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Will chatbots replace white papers?

You’ve seen them. You’ve used them. Chatbots are everywhere now.

And a whole new industry is springing up to write, code, and integrate chatbots into websites.

That means loads of opportunities for writers who learn this new format.

Nick Usborne, a co-founder of marketing agency Chatbot Forge, is a pioneer in this field who points out many benefits of chatbots for marketers:

  • The visitor feels in control
  • The conversation feels natural (more or less)
  • You don’t need any sales funnel
  • You don’t need any autoresponders, pay-per-click ads, SEO…

In fact, using a chatbot eliminates the need for a huge swath of clutter that has distracted marketers for the past 20 years.

Once a prospect is on your website and starts the chatbot, they can basically serve themselves.

And a well-designed chatbot can guide them right into making a purchase.

If you’d like to see some good chatbots in action, here’s a roundup of 10 hand-picked examples.


one human hand and one robot hand on keyboard

What are chatbots used for?

A chatbot can easily support the online purchase of a B2C commodity like coffee or office supplies.

With advances in AI, chatbots can now handle more considered decisions like buying insurance, previewing homes for sale, and even diagnosing illnesses.

B2B companies are learning how to use chatbots for tasks like booking travel, powering customer service, and taking orders for special events.

It’s no wonder.

A chatbot is a low-cost online helper available 24/7 that never gets tired or moody and always follows the same script.

The open rates (80%!) and overall results (2X a call center!) for chatbots are through the roof. And the costs are relatively modest.

“The great thing about a chatbot is that it enables a company’s first contact with a prospect to be conversational,” says Usborne.

“Instead of using well-worn phrases like, ‘Your opinion is important to us…’ you can actually ask questions in real-time, and customize the conversation accordingly.

“With chatbots, a company can listen, respond, and engage… at scale,” he says.

Are chatbots the future of marketing?

All this sounds exciting, doesn’t it?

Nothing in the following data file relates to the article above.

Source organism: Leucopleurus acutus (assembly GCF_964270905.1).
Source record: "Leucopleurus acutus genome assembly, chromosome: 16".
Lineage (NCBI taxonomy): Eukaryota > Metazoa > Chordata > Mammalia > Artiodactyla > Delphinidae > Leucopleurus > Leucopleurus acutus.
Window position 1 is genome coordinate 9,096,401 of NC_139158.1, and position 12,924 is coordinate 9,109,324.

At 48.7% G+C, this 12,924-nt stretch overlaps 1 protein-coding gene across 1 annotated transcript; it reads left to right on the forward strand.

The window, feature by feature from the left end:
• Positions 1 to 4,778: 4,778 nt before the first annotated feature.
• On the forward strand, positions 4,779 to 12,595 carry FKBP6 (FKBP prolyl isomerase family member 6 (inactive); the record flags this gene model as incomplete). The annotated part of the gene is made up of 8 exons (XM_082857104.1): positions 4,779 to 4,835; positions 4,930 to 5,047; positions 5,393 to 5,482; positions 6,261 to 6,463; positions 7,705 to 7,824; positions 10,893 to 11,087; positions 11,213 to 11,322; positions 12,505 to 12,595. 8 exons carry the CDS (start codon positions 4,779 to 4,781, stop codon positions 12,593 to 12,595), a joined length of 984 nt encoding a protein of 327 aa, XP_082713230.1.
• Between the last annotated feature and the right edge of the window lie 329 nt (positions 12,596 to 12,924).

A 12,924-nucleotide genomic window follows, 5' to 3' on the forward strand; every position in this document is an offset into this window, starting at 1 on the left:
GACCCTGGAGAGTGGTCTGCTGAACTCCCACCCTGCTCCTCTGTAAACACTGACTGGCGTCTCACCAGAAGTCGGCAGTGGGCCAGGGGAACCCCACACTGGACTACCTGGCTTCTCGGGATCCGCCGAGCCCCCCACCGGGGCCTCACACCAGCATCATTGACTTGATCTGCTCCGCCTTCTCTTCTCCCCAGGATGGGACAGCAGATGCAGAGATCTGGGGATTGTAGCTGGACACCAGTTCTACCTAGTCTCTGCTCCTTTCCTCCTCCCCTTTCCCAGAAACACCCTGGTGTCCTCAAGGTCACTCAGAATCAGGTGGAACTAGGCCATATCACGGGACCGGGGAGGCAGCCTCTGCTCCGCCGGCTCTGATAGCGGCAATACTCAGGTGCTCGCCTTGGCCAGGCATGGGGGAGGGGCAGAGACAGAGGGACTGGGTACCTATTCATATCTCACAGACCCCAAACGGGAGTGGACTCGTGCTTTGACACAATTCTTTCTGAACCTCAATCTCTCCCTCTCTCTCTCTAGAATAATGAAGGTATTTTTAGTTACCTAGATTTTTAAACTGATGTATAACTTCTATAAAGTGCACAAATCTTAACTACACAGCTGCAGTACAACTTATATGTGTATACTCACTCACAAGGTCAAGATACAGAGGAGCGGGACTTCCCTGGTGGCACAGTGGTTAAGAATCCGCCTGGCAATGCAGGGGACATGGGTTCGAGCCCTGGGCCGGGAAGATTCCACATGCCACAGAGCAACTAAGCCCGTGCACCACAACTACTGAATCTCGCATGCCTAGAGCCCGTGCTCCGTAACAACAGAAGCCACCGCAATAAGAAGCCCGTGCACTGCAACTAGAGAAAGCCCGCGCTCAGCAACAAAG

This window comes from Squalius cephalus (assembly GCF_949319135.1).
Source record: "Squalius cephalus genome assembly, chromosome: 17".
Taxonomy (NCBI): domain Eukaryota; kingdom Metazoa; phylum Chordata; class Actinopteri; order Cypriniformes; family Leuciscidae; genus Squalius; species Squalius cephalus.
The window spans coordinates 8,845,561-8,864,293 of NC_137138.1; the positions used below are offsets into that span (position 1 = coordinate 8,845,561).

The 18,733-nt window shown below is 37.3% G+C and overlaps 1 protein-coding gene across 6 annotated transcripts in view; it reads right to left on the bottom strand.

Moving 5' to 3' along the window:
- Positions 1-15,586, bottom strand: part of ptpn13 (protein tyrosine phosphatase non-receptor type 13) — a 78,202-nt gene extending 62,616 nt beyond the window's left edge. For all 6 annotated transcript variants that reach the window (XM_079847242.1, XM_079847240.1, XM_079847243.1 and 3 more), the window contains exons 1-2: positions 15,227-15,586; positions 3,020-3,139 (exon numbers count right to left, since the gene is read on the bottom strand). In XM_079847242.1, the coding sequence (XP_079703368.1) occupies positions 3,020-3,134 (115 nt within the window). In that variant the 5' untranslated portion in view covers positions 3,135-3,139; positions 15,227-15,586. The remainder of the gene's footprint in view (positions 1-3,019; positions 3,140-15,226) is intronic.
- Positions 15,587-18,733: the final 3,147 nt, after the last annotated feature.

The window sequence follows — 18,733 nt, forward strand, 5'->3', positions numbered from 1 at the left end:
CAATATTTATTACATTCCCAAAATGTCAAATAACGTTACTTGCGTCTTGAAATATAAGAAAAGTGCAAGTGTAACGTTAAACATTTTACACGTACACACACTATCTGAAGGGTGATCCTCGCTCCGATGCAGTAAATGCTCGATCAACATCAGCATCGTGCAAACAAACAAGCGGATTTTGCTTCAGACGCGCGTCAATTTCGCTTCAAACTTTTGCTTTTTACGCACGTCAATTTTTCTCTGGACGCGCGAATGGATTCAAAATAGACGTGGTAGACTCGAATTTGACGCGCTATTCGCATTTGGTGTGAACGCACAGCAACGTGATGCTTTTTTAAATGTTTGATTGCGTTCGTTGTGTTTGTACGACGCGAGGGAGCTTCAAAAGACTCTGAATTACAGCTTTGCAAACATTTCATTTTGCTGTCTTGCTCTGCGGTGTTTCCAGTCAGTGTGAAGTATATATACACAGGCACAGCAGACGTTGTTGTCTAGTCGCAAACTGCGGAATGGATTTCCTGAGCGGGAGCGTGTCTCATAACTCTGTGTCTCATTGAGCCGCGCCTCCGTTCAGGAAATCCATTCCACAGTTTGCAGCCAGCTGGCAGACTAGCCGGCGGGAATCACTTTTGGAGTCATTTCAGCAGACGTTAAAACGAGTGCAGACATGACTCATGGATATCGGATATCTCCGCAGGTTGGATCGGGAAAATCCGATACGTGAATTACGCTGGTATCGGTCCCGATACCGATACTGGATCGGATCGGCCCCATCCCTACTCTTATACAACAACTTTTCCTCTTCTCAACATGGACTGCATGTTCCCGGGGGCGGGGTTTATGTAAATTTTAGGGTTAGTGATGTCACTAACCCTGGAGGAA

So does this mean chatbots are the future… and white papers are the past?

Well, there are some remarkable differences between chatbots and white papers. I’ve outlined a few in the table below.

Brief experienceLong-form content
InteractiveNot interactive*
100% on-screen 80% on-screen (some are printed)
Works on any screenNot so good on smartphones
No download Needs a download
More funMore serious

* Various interactive white papers have been tried, but none has reached widespread use.

So now that we can chat with an interactive software robot on the web, will everyone stop reading white papers?

Of course not.

I think chatbots and white papers can work very well together. And here are 4 ways that can happen.


business man holding mobile phone in office

Chatbots + white papers 1: Serve up the best content for each point on the customer journey

A chatbot script can ask questions that pinpoint exactly where a visitor is on their customer journey.

For example, the chatbot can ask what they’re looking for and how much they already know about it.

The answers reveal whether the prospect is just starting on their customer journey, partway along, or nearing the end and ready to make a purchase.

But you don’t have to ask a lot of nosy questions like some pushy salesman.

Instead, the chatbot can engage in a natural-sounding conversation that leaves the prospect in control.

For any white paper sponsor, it’s extremely valuable to know where a prospect is on their customer journey:

  • At the start, you show them a chocolate-flavor white paper that describes a better solution to a nagging business problem
  • In the middle, you show them a strawberry or numbered list that helps nurture them through a complex sale
  • Near the end, you show them a vanilla white paper or background that’s all about the product or service

Thus, a chatbot can effectively guide a site visitor to the most appropriate long-form content, and serve up the best white paper for them.


Man in blue shirt texting on mobile phone

Chatbots + white papers 2: Personalize the Web UX